BASEBALL—There were signs that things were going to be different this season: Sandy Koufax lost a game; the NEW YORK YANKEES (1-3) failed to hit a home run and got off to their worst start since 1930; the NEW YORK METS had their best start ever, losing only four games before getting their first win. The Mets and their new park, Shea Stadium, attracted an astonishing average attendance of 37,000 persons for three home games. And last year's pennant winners—the Dodgers and Yankees—sank to last place.
This is an article from the April 27, 1964 issue
In first place in the National League was PHILADELPHIA (4-1). The Phillies won three games on homers and hit eight for the week, three by rookie Richie Allen. Leading the majors with six home runs was the incomparable Willie Mays (see page 22) of SAN FRANCISCO (4-2). In all, the Giants hit 11 homers and overcame spotty pitching by scoring 10 runs in one inning and nine in another. ST. LOUIS (4-2), however, won on good pitching, the best of which Curt Simmons threw at the Giants to shut them out on three hits. Only a two-out infield single in the ninth by Frank Howard kept Jim Maloney and John Tsitouris of CINCINNATI (3-2) from pitching a combined no-hitter against the Dodgers. Also jockeying for position in the early going were PITTSBURGH (3-2), MILWAUKEE (3-3), CHICAGO (2-3 despite belting 11 homers, four of them by Billy Williams) and HOUSTON (2-3, both wins by Ken Johnson on homers by Jim Wynn). Koufax pitched a shutout in the first game, but then LOS ANGELES dropped five in a row.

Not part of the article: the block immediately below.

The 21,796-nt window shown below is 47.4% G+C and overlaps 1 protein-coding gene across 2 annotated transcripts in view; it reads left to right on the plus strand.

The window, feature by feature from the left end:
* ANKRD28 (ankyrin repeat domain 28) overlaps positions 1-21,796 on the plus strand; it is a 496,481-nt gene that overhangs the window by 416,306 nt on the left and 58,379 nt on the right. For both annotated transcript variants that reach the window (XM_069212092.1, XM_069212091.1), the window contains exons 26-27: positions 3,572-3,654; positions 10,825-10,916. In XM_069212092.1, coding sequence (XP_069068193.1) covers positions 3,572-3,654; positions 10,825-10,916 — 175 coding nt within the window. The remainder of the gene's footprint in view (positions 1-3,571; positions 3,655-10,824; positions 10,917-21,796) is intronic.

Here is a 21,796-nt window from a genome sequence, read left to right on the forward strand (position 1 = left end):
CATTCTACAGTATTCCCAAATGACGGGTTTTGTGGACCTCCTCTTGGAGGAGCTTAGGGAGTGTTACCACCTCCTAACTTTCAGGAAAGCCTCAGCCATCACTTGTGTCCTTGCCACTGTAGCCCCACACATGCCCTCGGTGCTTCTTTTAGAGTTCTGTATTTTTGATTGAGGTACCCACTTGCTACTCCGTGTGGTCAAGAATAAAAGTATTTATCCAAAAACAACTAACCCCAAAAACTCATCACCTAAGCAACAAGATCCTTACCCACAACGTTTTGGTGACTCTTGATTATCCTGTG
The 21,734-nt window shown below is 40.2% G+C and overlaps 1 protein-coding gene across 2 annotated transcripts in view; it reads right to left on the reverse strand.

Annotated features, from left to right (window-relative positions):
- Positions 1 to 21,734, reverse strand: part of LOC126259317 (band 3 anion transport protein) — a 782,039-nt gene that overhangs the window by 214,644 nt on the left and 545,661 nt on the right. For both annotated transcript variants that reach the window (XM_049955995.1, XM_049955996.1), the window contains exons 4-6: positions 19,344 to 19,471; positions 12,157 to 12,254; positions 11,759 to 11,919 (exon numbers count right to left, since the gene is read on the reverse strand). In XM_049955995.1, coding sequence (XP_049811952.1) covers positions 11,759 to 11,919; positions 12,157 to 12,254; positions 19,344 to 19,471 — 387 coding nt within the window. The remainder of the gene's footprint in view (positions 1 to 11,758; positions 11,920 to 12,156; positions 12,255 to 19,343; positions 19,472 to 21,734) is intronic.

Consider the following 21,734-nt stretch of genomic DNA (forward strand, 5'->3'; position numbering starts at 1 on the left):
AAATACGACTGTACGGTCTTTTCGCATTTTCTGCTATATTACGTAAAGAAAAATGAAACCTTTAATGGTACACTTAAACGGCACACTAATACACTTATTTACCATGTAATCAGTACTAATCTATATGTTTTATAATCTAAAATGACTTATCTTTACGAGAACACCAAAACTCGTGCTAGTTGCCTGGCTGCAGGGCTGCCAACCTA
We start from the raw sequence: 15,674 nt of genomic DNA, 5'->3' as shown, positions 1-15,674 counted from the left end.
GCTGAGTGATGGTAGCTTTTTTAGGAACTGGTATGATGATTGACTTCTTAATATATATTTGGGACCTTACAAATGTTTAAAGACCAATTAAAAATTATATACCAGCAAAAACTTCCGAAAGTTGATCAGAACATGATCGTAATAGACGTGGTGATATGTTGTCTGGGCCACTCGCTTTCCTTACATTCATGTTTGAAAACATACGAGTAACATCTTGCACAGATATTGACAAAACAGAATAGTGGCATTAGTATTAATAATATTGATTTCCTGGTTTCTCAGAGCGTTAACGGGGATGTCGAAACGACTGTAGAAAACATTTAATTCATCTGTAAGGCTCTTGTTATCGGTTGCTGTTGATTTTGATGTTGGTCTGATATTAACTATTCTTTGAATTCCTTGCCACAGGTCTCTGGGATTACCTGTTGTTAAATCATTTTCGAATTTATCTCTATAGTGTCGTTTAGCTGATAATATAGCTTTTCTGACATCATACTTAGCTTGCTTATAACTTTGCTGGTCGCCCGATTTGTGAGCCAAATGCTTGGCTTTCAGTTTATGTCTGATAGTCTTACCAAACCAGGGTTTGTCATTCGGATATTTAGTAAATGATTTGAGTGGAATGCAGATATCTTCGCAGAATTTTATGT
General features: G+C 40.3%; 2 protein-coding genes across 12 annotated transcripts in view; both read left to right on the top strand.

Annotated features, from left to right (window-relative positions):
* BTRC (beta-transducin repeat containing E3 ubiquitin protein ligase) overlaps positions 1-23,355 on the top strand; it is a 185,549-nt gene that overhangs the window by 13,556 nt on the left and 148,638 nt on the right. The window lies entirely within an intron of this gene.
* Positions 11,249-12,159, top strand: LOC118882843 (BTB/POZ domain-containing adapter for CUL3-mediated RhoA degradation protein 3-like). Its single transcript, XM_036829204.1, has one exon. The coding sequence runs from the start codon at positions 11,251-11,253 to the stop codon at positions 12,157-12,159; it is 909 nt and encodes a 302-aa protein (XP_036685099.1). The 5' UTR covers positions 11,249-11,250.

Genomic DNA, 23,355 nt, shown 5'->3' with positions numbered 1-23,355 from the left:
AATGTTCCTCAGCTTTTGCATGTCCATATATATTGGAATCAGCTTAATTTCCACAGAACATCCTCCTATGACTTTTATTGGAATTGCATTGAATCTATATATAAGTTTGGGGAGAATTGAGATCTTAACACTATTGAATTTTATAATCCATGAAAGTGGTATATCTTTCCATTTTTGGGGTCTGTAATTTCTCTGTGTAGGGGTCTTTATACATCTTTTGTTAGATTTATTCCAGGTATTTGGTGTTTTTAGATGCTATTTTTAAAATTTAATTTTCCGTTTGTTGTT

Superb relief pitching by Stu Miller (two wins and a save) and Wes Stock (one win) enabled BALTIMORE (4-1) to grab the lead in the American League. MINNESOTA (4-2) capitalized on eight home runs, three by another Allen—Bernie, in this case. DETROIT (3-2), CHICAGO (2-3), WASHINGTON (2-4) and KANSAS CITY (1-2) struggled to stay in the running. Ken McBride, with help from Julio Navarro, pitched a one-hitter on opening day as LOS ANGELES (2-2) beat the Senators.
BASKETBALL—Wilt Chamberlain was the hero with 39 points as SAN FRANCISCO defeated St. Louis 105-95 to win the Western Division playoffs, four games to three, and make the NBA finals for the first time since 1956. (The champion Warriors of that year, of course, played out of Philadelphia.) Defending Champion BOSTON, far from rusty despite nine days of idleness, rolled over the Warriors 108-96 in the first game of the final series.
BOWLING—WAYNE ZAHN of Atlanta defeated Billy Hardwick 196-179 in the final match to win the $26,000 PBA Lodi (Calif.) Open.
BOXING—EDDIE PERKINS of Chicago successfully defended his world junior welterweight title by winning a 15-round decision over Bunny Grant, British Empire lightweight champion, in Kingston, Jamaica.